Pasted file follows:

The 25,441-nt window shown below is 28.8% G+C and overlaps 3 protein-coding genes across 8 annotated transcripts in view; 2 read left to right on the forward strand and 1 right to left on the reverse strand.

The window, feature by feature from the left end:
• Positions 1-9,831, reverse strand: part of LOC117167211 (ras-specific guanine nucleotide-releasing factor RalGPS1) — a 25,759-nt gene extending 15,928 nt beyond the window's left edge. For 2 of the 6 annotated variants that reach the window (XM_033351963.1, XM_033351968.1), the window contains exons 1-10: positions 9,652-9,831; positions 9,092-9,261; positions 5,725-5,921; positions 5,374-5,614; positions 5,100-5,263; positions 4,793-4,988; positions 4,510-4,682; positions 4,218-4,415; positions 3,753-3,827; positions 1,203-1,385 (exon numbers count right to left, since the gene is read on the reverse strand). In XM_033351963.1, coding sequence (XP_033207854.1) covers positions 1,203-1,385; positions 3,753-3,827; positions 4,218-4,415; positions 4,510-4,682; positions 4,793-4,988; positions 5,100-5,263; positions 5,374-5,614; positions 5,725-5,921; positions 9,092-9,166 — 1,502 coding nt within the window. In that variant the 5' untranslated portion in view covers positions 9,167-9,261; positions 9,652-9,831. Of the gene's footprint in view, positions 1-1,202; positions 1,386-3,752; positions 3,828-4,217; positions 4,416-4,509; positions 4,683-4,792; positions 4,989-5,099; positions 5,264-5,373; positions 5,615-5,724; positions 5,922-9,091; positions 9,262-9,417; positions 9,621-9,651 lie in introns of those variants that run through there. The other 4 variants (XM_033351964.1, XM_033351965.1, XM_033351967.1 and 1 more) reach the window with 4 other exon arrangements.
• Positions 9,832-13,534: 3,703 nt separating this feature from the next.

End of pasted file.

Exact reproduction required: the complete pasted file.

The 25,441-nt window shown below is 28.8% G+C and overlaps 3 protein-coding genes across 8 annotated transcripts in view; 2 read left to right on the forward strand and 1 right to left on the reverse strand.

The window, feature by feature from the left end:
• Positions 1-9,831, reverse strand: part of LOC117167211 (ras-specific guanine nucleotide-releasing factor RalGPS1) — a 25,759-nt gene extending 15,928 nt beyond the window's left edge. For 2 of the 6 annotated variants that reach the window (XM_033351963.1, XM_033351968.1), the window contains exons 1-10: positions 9,652-9,831; positions 9,092-9,261; positions 5,725-5,921; positions 5,374-5,614; positions 5,100-5,263; positions 4,793-4,988; positions 4,510-4,682; positions 4,218-4,415; positions 3,753-3,827; positions 1,203-1,385 (exon numbers count right to left, since the gene is read on the reverse strand). In XM_033351963.1, coding sequence (XP_033207854.1) covers positions 1,203-1,385; positions 3,753-3,827; positions 4,218-4,415; positions 4,510-4,682; positions 4,793-4,988; positions 5,100-5,263; positions 5,374-5,614; positions 5,725-5,921; positions 9,092-9,166 — 1,502 coding nt within the window. In that variant the 5' untranslated portion in view covers positions 9,167-9,261; positions 9,652-9,831. Of the gene's footprint in view, positions 1-1,202; positions 1,386-3,752; positions 3,828-4,217; positions 4,416-4,509; positions 4,683-4,792; positions 4,989-5,099; positions 5,264-5,373; positions 5,615-5,724; positions 5,922-9,091; positions 9,262-9,417; positions 9,621-9,651 lie in introns of those variants that run through there. The other 4 variants (XM_033351964.1, XM_033351965.1, XM_033351967.1 and 1 more) reach the window with 4 other exon arrangements.
• Positions 9,832-13,534: 3,703 nt separating this feature from the next.